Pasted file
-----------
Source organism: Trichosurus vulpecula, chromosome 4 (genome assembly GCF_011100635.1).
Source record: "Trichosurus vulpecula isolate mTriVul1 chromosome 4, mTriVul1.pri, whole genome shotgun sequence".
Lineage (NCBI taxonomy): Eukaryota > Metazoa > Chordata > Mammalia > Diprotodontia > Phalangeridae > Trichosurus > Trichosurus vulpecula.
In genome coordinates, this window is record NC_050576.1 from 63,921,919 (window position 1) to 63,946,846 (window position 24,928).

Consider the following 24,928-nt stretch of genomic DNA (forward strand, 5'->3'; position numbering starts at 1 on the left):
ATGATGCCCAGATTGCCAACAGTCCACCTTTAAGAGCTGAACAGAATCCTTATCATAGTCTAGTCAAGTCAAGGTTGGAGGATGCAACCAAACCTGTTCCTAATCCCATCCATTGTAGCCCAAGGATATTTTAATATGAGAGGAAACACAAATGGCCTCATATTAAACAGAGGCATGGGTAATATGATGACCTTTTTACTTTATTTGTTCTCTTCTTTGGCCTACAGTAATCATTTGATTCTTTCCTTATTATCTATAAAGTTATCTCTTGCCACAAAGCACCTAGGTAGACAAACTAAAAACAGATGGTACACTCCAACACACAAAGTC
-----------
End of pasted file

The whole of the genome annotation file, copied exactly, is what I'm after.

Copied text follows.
Source organism: Trichosurus vulpecula, chromosome 4 (genome assembly GCF_011100635.1).
Source record: "Trichosurus vulpecula isolate mTriVul1 chromosome 4, mTriVul1.pri, whole genome shotgun sequence".
Lineage (NCBI taxonomy): Eukaryota > Metazoa > Chordata > Mammalia > Diprotodontia > Phalangeridae > Trichosurus > Trichosurus vulpecula.
In genome coordinates, this window is record NC_050576.1 from 63,921,919 (window position 1) to 63,946,846 (window position 24,928).

Consider the following 24,928-nt stretch of genomic DNA (forward strand, 5'->3'; position numbering starts at 1 on the left):
ATGATGCCCAGATTGCCAACAGTCCACCTTTAAGAGCTGAACAGAATCCTTATCATAGTCTAGTCAAGTCAAGGTTGGAGGATGCAACCAAACCTGTTCCTAATCCCATCCATTGTAGCCCAAGGATATTTTAATATGAGAGGAAACACAAATGGCCTCATATTAAACAGAGGCATGGGTAATATGATGACCTTTTTACTTTATTTGTTCTCTTCTTTGGCCTACAGTAATCATTTGATTCTTTCCTTATTATCTATAAAGTTATCTCTTGCCACAAAGCACCTAGGTAGACAAACTAAAAACAGATGGTACACTCCAACACACAAAGTC